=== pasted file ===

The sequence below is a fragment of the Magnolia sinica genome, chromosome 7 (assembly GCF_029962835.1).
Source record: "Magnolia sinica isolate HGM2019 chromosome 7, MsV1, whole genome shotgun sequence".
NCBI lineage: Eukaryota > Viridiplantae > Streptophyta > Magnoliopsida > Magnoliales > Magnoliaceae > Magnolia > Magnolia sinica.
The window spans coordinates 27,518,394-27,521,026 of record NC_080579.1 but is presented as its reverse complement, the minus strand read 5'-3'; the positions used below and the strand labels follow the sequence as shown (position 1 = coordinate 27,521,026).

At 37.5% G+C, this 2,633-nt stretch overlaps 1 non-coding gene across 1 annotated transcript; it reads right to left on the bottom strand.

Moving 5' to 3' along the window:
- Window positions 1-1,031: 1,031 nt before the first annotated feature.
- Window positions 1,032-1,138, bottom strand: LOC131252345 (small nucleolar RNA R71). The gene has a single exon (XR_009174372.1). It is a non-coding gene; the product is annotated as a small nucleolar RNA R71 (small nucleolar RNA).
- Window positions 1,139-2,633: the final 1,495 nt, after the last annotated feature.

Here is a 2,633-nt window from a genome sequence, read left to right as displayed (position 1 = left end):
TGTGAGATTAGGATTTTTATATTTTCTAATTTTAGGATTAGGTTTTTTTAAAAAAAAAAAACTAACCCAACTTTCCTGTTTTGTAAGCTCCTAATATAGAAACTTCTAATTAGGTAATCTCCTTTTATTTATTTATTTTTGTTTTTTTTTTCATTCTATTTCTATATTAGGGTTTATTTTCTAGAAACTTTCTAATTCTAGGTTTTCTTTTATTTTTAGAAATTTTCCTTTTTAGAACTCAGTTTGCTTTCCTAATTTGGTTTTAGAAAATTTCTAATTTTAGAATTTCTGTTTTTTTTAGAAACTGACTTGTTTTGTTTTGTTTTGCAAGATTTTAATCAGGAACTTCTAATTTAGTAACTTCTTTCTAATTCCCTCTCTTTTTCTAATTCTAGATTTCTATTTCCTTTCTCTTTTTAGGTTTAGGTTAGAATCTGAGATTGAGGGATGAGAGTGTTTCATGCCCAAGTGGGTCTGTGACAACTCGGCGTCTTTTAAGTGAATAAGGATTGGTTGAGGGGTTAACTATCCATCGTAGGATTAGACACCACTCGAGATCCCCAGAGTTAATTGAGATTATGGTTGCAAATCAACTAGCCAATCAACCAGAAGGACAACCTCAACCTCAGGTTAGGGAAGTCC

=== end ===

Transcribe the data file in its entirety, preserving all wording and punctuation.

The sequence below is a fragment of the Magnolia sinica genome, chromosome 7 (assembly GCF_029962835.1).
Source record: "Magnolia sinica isolate HGM2019 chromosome 7, MsV1, whole genome shotgun sequence".
NCBI lineage: Eukaryota > Viridiplantae > Streptophyta > Magnoliopsida > Magnoliales > Magnoliaceae > Magnolia > Magnolia sinica.
The window spans coordinates 27,518,394-27,521,026 of record NC_080579.1 but is presented as its reverse complement, the minus strand read 5'-3'; the positions used below and the strand labels follow the sequence as shown (position 1 = coordinate 27,521,026).

At 37.5% G+C, this 2,633-nt stretch overlaps 1 non-coding gene across 1 annotated transcript; it reads right to left on the bottom strand.

Moving 5' to 3' along the window:
- Window positions 1-1,031: 1,031 nt before the first annotated feature.
- Window positions 1,032-1,138, bottom strand: LOC131252345 (small nucleolar RNA R71). The gene has a single exon (XR_009174372.1). It is a non-coding gene; the product is annotated as a small nucleolar RNA R71 (small nucleolar RNA).
- Window positions 1,139-2,633: the final 1,495 nt, after the last annotated feature.

Here is a 2,633-nt window from a genome sequence, read left to right as displayed (position 1 = left end):
TGTGAGATTAGGATTTTTATATTTTCTAATTTTAGGATTAGGTTTTTTTAAAAAAAAAAAACTAACCCAACTTTCCTGTTTTGTAAGCTCCTAATATAGAAACTTCTAATTAGGTAATCTCCTTTTATTTATTTATTTTTGTTTTTTTTTTCATTCTATTTCTATATTAGGGTTTATTTTCTAGAAACTTTCTAATTCTAGGTTTTCTTTTATTTTTAGAAATTTTCCTTTTTAGAACTCAGTTTGCTTTCCTAATTTGGTTTTAGAAAATTTCTAATTTTAGAATTTCTGTTTTTTTTAGAAACTGACTTGTTTTGTTTTGTTTTGCAAGATTTTAATCAGGAACTTCTAATTTAGTAACTTCTTTCTAATTCCCTCTCTTTTTCTAATTCTAGATTTCTATTTCCTTTCTCTTTTTAGGTTTAGGTTAGAATCTGAGATTGAGGGATGAGAGTGTTTCATGCCCAAGTGGGTCTGTGACAACTCGGCGTCTTTTAAGTGAATAAGGATTGGTTGAGGGGTTAACTATCCATCGTAGGATTAGACACCACTCGAGATCCCCAGAGTTAATTGAGATTATGGTTGCAAATCAACTAGCCAATCAACCAGAAGGACAACCTCAACCTCAGGTTAGGGAAGTCC